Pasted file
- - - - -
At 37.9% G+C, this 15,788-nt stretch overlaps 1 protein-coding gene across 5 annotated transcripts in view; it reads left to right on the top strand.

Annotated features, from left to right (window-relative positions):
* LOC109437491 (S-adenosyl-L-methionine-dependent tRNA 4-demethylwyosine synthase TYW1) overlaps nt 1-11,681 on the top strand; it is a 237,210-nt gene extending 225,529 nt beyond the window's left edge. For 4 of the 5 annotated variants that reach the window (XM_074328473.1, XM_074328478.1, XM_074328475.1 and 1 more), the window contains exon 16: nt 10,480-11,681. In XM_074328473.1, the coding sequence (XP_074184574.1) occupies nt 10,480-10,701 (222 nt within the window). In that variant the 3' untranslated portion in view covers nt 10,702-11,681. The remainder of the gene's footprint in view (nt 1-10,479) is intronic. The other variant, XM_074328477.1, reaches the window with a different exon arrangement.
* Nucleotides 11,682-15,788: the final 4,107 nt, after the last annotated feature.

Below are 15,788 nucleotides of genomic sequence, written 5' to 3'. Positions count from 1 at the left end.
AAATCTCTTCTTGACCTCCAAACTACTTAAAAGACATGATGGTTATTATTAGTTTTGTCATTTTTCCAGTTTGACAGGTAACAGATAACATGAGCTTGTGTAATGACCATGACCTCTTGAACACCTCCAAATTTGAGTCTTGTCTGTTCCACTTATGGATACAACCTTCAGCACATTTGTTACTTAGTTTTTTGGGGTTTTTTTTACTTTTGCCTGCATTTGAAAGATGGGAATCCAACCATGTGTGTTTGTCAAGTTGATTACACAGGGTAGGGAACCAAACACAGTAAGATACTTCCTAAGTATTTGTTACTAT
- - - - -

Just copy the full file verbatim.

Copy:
At 37.9% G+C, this 15,788-nt stretch overlaps 1 protein-coding gene across 5 annotated transcripts in view; it reads left to right on the top strand.

Annotated features, from left to right (window-relative positions):
* LOC109437491 (S-adenosyl-L-methionine-dependent tRNA 4-demethylwyosine synthase TYW1) overlaps nt 1-11,681 on the top strand; it is a 237,210-nt gene extending 225,529 nt beyond the window's left edge. For 4 of the 5 annotated variants that reach the window (XM_074328473.1, XM_074328478.1, XM_074328475.1 and 1 more), the window contains exon 16: nt 10,480-11,681. In XM_074328473.1, the coding sequence (XP_074184574.1) occupies nt 10,480-10,701 (222 nt within the window). In that variant the 3' untranslated portion in view covers nt 10,702-11,681. The remainder of the gene's footprint in view (nt 1-10,479) is intronic. The other variant, XM_074328477.1, reaches the window with a different exon arrangement.
* Nucleotides 11,682-15,788: the final 4,107 nt, after the last annotated feature.

Below are 15,788 nucleotides of genomic sequence, written 5' to 3'. Positions count from 1 at the left end.
AAATCTCTTCTTGACCTCCAAACTACTTAAAAGACATGATGGTTATTATTAGTTTTGTCATTTTTCCAGTTTGACAGGTAACAGATAACATGAGCTTGTGTAATGACCATGACCTCTTGAACACCTCCAAATTTGAGTCTTGTCTGTTCCACTTATGGATACAACCTTCAGCACATTTGTTACTTAGTTTTTTGGGGTTTTTTTTACTTTTGCCTGCATTTGAAAGATGGGAATCCAACCATGTGTGTTTGTCAAGTTGATTACACAGGGTAGGGAACCAAACACAGTAAGATACTTCCTAAGTATTTGTTACTAT